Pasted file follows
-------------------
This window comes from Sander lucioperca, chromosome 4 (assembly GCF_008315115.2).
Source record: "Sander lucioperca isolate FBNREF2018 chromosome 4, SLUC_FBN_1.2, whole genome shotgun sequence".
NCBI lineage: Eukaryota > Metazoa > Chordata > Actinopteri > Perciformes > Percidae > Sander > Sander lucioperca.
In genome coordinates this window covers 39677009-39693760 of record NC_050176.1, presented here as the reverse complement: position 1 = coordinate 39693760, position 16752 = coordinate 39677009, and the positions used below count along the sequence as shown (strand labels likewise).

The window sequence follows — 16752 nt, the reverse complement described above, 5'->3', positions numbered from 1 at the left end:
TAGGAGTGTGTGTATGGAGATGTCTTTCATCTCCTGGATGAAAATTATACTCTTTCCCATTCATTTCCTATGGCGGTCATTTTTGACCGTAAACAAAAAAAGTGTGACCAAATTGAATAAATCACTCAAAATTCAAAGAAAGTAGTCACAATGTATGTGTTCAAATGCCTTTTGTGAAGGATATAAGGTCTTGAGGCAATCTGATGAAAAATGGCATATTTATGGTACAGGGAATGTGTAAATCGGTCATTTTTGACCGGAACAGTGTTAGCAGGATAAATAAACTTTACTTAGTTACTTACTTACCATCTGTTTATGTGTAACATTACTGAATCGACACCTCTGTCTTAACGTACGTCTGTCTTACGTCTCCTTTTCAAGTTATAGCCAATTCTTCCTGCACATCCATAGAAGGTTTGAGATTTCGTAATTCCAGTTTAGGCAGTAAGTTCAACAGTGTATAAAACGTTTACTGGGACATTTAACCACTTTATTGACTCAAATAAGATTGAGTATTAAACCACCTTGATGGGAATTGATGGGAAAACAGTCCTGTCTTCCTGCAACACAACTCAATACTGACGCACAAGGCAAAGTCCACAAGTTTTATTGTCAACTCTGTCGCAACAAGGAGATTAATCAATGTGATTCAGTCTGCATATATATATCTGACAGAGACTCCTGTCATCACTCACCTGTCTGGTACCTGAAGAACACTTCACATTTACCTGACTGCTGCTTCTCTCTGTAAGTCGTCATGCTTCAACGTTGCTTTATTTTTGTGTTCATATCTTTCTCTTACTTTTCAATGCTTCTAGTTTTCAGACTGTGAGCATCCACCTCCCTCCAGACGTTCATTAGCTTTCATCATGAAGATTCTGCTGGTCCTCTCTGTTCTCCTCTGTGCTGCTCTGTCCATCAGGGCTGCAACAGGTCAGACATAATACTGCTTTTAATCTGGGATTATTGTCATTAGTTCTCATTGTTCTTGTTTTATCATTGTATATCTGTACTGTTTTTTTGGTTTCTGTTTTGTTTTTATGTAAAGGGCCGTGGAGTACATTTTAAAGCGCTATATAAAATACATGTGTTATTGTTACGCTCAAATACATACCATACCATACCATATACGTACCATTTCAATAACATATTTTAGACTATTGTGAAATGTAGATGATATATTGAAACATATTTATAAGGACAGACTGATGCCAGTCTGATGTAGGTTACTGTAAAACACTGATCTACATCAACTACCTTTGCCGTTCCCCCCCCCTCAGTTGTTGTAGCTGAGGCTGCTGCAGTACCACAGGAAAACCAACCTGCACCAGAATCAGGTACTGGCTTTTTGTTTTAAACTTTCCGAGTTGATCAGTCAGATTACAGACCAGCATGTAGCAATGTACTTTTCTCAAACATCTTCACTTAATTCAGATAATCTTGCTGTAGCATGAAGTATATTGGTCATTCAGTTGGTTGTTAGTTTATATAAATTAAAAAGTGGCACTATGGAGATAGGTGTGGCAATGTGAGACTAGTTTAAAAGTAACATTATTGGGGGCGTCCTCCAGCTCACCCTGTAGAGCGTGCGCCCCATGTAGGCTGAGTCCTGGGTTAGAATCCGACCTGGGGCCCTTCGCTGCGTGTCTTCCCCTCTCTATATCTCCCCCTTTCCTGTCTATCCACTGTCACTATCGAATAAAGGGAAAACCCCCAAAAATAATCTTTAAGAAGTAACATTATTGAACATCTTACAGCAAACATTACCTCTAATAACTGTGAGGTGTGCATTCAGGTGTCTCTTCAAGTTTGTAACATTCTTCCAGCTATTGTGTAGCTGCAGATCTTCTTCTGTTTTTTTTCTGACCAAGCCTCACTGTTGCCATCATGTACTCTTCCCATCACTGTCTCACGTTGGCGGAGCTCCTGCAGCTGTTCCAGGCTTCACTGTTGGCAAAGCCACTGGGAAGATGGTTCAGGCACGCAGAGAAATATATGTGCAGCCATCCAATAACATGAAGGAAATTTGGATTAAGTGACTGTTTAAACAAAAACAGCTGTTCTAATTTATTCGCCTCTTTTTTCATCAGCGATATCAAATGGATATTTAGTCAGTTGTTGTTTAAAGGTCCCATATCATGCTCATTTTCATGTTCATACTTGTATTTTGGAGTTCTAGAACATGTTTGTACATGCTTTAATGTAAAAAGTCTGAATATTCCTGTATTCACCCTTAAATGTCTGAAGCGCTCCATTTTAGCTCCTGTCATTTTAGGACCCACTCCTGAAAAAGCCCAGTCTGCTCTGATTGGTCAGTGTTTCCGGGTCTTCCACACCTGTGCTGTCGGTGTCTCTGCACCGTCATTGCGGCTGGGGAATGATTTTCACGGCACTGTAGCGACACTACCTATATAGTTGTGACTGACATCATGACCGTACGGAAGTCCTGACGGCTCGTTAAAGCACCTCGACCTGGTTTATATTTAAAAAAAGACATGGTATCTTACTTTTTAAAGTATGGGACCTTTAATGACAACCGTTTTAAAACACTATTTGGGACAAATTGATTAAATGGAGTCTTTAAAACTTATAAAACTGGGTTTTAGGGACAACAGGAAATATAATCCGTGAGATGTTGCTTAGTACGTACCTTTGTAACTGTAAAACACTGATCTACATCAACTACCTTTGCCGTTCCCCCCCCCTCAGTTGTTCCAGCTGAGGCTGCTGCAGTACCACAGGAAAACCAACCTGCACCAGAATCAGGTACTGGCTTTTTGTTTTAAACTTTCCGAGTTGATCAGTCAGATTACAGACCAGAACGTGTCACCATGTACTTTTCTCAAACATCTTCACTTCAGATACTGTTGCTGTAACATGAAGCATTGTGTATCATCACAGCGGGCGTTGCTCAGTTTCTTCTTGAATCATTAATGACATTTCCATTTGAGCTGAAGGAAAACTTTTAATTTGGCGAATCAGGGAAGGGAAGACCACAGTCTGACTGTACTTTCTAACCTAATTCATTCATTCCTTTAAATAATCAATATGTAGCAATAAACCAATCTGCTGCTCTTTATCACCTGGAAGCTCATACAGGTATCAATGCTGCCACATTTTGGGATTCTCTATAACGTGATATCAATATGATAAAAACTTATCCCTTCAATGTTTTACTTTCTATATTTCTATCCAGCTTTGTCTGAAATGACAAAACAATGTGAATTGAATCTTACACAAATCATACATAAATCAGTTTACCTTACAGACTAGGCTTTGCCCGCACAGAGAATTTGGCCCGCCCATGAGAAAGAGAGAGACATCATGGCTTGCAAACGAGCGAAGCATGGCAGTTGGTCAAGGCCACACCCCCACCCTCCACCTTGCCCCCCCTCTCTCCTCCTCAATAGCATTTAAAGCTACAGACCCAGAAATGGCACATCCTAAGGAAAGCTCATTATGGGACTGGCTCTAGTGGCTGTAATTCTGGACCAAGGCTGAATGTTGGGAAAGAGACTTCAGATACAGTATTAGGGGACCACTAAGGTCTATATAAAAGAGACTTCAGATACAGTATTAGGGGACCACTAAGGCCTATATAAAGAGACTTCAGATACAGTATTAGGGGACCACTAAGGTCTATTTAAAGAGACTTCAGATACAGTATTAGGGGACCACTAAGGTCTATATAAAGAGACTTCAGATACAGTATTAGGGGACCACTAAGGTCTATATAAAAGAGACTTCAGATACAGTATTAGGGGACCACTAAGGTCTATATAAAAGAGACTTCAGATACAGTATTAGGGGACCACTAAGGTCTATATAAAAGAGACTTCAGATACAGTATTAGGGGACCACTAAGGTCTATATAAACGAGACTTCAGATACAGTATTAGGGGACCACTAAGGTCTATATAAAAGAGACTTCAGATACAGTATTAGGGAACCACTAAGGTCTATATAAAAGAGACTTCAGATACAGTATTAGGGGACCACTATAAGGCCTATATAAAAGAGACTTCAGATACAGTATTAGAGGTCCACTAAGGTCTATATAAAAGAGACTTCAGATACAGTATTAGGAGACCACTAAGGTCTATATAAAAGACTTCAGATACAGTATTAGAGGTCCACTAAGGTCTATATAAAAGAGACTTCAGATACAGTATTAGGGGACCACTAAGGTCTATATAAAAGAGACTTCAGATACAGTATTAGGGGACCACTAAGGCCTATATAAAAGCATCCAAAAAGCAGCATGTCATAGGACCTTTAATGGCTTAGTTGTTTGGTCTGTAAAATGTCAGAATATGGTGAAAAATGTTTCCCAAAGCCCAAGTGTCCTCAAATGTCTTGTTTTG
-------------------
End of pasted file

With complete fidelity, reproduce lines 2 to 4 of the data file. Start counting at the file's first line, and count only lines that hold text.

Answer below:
Source record: "Sander lucioperca isolate FBNREF2018 chromosome 4, SLUC_FBN_1.2, whole genome shotgun sequence".
NCBI lineage: Eukaryota > Metazoa > Chordata > Actinopteri > Perciformes > Percidae > Sander > Sander lucioperca.
In genome coordinates this window covers 39677009-39693760 of record NC_050176.1, presented here as the reverse complement: position 1 = coordinate 39693760, position 16752 = coordinate 39677009, and the positions used below count along the sequence as shown (strand labels likewise).